I like to know what’s in the foods I eat. I cook from scratch as much as possible – homemade meals including from-scratch baked breads – partly because I can better control what we consume. I often read food labels. In this day and age it’s almost impossible to avoid food industry products (unless you live on a farm). The Pocket Dictionary of Food Additives is a great little reference for deciphering food labels, and the author thinks along the same lines that I do. Here, an excerpt from page 13:

“A certain trust is implied every time we pick a product off the shelf and put it in our grocery carts. We trust the label reads true. We also trust the ingredients are safe, sanitary, and desirable. But as we scan the list of ingredients and they become less and less familiar, we are asked to trust a little more. What about those ingredients we can’t even pronounce? Should we assume the products must be safe if they made it to the supermarket?”

Food additives (chemicals) are added for lots of reasons, for example, to make foods last longer on the shelf, have a better texture, have enhanced nutritive value, and have better flavor and color. Even hundreds of years ago, food additives such as salt were used to make foods last longer, but the list of available preserving chemicals was short. This all changed in the mid-twentieth century. According to the Pocket Dictionary of Food Additives, “in the 1900s, particularly after World War II, food manufacturers began to look for ways to market their fresh products nationwide. Products not only had to be fresh, but look and feel fresh, too. The manufacturers turned to chemical companies.”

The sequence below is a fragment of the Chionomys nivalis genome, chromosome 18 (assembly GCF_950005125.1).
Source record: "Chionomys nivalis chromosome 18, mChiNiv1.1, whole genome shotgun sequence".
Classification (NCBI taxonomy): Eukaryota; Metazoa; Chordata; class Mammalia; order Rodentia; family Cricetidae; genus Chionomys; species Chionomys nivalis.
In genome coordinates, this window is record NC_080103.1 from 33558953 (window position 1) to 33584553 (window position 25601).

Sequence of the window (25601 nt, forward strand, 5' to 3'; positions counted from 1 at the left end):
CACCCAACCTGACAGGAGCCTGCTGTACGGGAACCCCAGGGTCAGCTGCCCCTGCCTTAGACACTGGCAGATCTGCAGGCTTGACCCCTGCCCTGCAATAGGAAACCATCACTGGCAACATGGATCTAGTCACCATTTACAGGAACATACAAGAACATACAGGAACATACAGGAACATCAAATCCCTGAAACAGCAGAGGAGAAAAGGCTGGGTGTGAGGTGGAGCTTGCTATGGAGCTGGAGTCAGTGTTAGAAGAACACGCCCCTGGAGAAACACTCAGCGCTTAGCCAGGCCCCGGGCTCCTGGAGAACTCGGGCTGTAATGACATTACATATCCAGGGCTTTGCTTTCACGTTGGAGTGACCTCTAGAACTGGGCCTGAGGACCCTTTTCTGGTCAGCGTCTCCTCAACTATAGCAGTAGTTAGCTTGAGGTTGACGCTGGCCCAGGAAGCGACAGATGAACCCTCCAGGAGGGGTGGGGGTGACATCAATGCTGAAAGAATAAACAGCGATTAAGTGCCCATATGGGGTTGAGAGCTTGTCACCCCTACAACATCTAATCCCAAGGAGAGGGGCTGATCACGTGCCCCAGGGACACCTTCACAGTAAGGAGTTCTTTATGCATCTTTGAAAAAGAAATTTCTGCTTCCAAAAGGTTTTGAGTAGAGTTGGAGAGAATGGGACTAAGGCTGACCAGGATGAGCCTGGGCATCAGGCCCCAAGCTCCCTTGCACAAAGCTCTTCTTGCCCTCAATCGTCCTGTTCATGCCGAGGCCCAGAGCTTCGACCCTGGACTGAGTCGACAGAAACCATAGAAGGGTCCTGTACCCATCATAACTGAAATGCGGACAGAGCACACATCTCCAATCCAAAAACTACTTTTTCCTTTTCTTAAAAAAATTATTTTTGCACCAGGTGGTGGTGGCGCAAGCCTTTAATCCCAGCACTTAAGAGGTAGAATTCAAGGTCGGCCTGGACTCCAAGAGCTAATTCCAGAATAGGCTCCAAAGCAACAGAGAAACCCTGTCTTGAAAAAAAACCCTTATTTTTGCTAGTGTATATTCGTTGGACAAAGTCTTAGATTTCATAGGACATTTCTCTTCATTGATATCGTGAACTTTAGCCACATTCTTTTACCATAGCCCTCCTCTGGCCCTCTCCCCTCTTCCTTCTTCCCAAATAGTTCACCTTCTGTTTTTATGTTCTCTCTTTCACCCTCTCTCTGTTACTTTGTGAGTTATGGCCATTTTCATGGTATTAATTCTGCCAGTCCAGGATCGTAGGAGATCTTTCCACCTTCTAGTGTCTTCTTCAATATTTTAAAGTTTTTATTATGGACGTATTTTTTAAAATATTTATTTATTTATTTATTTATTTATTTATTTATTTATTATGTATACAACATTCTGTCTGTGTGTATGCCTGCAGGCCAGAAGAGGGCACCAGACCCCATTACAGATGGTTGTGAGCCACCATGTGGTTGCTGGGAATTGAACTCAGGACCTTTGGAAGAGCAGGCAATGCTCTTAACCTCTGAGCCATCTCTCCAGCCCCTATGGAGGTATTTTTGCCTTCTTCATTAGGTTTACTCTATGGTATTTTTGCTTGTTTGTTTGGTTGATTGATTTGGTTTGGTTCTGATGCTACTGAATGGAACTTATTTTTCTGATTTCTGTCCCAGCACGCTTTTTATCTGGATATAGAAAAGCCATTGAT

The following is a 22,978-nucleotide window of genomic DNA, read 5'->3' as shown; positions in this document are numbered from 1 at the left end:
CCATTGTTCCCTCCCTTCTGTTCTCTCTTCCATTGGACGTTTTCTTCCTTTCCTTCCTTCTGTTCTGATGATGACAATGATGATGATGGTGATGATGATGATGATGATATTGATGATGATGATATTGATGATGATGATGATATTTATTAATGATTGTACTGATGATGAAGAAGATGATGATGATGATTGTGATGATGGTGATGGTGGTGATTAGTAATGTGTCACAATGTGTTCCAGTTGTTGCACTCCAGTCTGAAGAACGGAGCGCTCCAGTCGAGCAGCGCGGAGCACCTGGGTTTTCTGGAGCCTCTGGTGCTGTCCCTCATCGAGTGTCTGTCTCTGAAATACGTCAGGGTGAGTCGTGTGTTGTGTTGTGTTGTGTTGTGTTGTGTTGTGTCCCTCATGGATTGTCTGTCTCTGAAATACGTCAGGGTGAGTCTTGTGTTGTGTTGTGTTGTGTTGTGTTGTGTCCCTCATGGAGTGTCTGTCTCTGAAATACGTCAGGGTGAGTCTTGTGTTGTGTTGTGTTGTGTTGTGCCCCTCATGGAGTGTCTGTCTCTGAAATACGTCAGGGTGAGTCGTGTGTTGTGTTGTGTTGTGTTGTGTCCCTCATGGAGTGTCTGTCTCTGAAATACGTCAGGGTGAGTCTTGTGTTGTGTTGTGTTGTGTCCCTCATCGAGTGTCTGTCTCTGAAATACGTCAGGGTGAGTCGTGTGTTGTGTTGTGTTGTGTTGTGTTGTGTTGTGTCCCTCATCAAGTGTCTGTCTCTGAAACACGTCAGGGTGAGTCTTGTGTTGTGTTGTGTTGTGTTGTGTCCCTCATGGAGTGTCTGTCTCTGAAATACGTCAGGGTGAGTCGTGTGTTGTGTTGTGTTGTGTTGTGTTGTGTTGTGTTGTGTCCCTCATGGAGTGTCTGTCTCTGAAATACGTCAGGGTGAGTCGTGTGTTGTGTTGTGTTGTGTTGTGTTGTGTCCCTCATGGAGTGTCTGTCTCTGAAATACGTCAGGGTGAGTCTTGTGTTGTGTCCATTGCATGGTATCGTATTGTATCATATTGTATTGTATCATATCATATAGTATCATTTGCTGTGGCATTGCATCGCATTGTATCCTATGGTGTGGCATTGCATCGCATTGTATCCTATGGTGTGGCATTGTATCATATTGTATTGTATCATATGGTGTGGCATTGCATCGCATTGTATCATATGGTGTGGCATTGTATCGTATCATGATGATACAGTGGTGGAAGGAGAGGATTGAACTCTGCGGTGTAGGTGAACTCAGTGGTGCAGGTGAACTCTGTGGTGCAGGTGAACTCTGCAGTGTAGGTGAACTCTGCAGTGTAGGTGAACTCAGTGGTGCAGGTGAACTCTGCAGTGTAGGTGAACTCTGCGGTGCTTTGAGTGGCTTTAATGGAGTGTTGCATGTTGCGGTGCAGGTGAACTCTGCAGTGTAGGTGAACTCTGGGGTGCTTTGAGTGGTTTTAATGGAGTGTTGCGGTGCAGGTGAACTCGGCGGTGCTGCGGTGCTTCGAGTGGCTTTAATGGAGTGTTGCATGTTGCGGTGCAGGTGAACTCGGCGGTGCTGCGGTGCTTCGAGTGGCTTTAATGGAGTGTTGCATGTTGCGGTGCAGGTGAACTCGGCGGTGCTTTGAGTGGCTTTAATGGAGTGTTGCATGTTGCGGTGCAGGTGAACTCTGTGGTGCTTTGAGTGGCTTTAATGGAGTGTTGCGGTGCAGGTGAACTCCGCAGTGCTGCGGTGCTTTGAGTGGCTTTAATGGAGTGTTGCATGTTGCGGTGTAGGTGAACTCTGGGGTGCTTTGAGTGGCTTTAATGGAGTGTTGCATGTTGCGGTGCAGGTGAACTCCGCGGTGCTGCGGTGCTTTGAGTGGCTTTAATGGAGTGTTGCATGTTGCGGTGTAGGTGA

Thus began the flow of chemicals, good and bad, into our food supply. Does the FDA protect us from dangerous food additive chemicals? I turn to page 20 of the Pocket Dictionary of Food Additives, wherein the author states “Today, a new additive first must pass tests required by the FDA. The tests are performed by the chemical manufacturer and evaluated by the FDA. If the results are accepted, the compound is granted a ‘regulated’ status and can be used in food. If the manufacturer wants to pursue a GRAS [Generally Recognized As Safe] rating, which may make it more enticing to food companies, it must publish the test results in certain journals and publications. Still, a GRAS status does not necessarily mean an additive is completely risk-free.” (This last statement is not explained further, but the author does state in earlier pages that several facets of his health improved when he eliminated food additives from his diet.)

An alphabetical list of food additives makes up the bulk of this book. Each entry includes a smiley-frowny face graphic:

PG to food aditives guide

Here is a typical food additive entry:

PG food additives sample page

I can’t cook a recipe from this book (there are none!). But here is an example of something this book would recommend eating, an organic apple! No additives at all.

apple

I will keep this booklet. I admit, though, that I am more likely to search the internet if I am curious about a chemical added to food. Or, I could download an appropriate phone app and have the information at the ready, in my pocket, at the grocery store.